I don’t want to finish the challenge without posting a slice I wanted to write since the COVID-19 crisis started, and the stay home saves lives campaign was imminent in my state.

February 14, 2020, my daughter sent to our family group chat a screenshot of my husband’s Facebook prediction about the coronavirus. We all laugh and made fun of him, to the point that he felt bad and took the post down. Still, he was really concerned that nobody was taking it seriously. A month later in the same group chat we were telling him that he was a visionary, just on the footsteps of Bill Gates.

Steve Corona virus prediction 1

Fortunately, the virus hasn’t taken any lives in our community yet. But it has in many others, so we are following the governor’s mandates of stay home saves lives very serious. The last month has been a roller coaster month and without my quarantine buddy, Steve, I wouldn’t have been able to survive.

First of all, he is the first and sometimes only one to like my slices, and even though he seldom writes me a comment on the blog, he always makes sure to tell me something in person. He is always reassuring and positive which has been crucial.

Being positive. That’s one of the thing that made me fall in love with him. His laugh, his way of seeing the positive side on things and people (despite his apocalyptic prediction a month and a half ago). Latinamericans like me (or maybe it’s just my family) have a tendency to see the dark side of things, so having him around has been a pivotal part of my growth as a person, and to certain degree his positivism has been contagious.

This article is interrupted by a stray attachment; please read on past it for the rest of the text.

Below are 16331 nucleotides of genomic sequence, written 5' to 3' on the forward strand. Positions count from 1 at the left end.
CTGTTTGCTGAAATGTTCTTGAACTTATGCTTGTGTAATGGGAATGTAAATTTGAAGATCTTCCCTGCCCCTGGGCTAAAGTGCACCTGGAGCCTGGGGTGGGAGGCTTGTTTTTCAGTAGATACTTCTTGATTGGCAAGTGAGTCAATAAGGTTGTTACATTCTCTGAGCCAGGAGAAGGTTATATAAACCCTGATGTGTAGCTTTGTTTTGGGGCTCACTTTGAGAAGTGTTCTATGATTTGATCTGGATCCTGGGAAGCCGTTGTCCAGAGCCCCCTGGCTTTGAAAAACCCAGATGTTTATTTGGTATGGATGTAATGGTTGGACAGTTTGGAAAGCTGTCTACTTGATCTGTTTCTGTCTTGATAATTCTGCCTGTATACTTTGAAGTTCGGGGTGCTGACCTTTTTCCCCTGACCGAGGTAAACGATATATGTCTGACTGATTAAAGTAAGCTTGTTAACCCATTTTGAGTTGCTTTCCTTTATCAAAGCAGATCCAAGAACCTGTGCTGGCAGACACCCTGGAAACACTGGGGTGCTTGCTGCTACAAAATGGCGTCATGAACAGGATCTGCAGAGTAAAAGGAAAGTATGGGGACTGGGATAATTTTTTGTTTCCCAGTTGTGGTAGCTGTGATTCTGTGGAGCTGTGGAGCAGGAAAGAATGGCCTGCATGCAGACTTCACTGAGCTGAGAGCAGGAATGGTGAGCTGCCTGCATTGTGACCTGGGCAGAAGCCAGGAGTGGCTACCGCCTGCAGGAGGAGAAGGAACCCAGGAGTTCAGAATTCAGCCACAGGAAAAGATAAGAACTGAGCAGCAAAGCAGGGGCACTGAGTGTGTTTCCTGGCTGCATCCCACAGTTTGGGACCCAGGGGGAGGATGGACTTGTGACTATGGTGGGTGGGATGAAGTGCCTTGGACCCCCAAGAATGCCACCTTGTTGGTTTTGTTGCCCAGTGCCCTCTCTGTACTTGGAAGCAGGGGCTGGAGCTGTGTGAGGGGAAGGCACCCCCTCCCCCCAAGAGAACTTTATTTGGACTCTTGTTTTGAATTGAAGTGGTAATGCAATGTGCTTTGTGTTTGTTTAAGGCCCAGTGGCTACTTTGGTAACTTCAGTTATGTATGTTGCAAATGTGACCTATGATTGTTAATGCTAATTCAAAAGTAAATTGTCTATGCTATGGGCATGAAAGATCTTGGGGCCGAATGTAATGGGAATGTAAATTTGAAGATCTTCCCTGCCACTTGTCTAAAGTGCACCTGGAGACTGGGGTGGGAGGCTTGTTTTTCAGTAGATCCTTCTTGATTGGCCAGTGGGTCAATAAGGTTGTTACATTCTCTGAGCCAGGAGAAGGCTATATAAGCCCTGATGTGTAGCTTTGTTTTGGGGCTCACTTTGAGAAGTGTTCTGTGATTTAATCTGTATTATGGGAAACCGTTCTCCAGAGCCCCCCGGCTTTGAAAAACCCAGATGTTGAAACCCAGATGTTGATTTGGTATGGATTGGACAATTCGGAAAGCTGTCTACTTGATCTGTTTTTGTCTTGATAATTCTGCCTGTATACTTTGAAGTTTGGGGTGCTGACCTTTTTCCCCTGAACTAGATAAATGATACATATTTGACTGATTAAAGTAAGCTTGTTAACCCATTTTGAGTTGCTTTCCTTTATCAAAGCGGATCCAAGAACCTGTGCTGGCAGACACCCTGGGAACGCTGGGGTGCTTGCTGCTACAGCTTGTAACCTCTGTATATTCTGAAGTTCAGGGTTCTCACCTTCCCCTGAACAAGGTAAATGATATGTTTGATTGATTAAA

During this month, I was giving him hugs and words of reassurance when he saw his online business in Amazon going downhill since what he sells is considered non-essential. Like many people that have been laid off, it’s hard when they tell you that what you do for living and on top, you love to do, it’s not essential. Despite everything, he still is working alone in his warehouse, preparing his beloved Spanish hand painted ceramics and extra virgin olive oil in boxes to be ready to be shipped as soon as Amazon let him do it. He is also helping once a week in a Food Bank picking up the food that it’s distributed to people every Wednesday, and with some construction work they needed in the Food Bank facility. He donated a bunch of Olive Oil to the Food Bank, and people are really enjoying that treat.

He tried to lure me to go and help him with the packaging at his warehouse. I have done it three or four times, but the weather hasn’t contributed too much. It’s still very cold, and the last time I had such a migraine.that I am more incline to be a couch potato. Some days though at home, I feel I haven’t done anything since I just talked to people over the phone and wrote emails. I need to keep reminding my self that that’s been productive also, and my quarantine buddy knows that.